US v. Mitchell: Mitchell undertook a scheme in which he bought merchandise with a fake ID using counterfeit checks and later returned the items for cash refunds. The name on the checks and the fake ID was "Marcus Jackson" who had a specific listed address. Mitchell was charged with bank fraud and aggravated identity theft. He pleaded guilty to the fraud charge, but had a bench trial on the identity theft, testifying that he didn't know anyone named "Marcus Jackson" and got the name out of a phone book. Although police did identify two Marcus Jacksons in the state, neither address matched the one on the ID and checks. Mitchell argued that to secure a conviction for aggravated identity theft, the Government had to prove the use of another specific person's identity, while the Government argued that it was sufficient that someone with the same name was located as a potential victim. The court convicted Mitchell.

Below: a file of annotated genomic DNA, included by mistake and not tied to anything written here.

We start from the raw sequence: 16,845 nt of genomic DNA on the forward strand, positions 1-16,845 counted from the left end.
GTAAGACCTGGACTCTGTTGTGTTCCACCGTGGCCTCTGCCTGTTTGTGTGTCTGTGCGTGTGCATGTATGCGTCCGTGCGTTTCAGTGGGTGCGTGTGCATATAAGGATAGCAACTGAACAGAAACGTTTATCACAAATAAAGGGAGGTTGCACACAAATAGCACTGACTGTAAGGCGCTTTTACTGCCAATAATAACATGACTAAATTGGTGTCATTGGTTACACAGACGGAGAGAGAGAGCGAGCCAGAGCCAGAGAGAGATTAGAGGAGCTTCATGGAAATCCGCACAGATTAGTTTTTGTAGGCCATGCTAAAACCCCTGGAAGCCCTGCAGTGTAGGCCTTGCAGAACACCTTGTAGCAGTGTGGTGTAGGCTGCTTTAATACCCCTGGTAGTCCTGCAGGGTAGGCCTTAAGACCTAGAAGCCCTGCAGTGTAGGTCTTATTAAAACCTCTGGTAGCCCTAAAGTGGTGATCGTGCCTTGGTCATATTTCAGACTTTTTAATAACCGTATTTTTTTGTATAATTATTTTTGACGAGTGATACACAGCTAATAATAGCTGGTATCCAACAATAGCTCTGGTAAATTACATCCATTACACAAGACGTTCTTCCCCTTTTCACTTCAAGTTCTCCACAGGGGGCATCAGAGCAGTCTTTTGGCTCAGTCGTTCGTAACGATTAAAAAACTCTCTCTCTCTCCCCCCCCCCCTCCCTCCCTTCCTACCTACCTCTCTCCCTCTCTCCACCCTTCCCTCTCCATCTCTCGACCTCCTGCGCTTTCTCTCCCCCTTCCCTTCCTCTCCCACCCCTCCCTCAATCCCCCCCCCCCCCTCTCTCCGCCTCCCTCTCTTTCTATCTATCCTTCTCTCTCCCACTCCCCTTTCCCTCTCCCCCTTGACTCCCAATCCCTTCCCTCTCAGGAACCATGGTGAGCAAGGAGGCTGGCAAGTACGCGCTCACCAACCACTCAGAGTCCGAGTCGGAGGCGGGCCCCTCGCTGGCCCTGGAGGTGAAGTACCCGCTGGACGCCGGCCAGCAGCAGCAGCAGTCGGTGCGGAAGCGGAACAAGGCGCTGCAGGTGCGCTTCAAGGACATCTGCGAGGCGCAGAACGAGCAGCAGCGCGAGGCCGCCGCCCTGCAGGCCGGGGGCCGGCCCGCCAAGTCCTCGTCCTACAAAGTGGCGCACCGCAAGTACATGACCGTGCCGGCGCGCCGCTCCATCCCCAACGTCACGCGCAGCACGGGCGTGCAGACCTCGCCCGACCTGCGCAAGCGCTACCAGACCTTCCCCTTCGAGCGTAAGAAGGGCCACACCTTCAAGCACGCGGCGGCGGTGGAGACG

On appeal, the Fourth Circuit reversed. The court held that the plain meaning of 18 USC 1028A requires the use of a means of identification that "may be used to identify a specific individual." Ordinarily, a name standing alone would not be sufficient to meet that requirement. While a couple of other bits of information on the fake ID matched one of the real Marcus Jacksons, they were so vague as to not show that Mitchell was presenting himself as a real Marcus Jackson. Because only the name in this case could be traced to a specific person, the Government failed to meet its burden of proof. Mitchell's conviction was reversed and his case remanded for resentencing.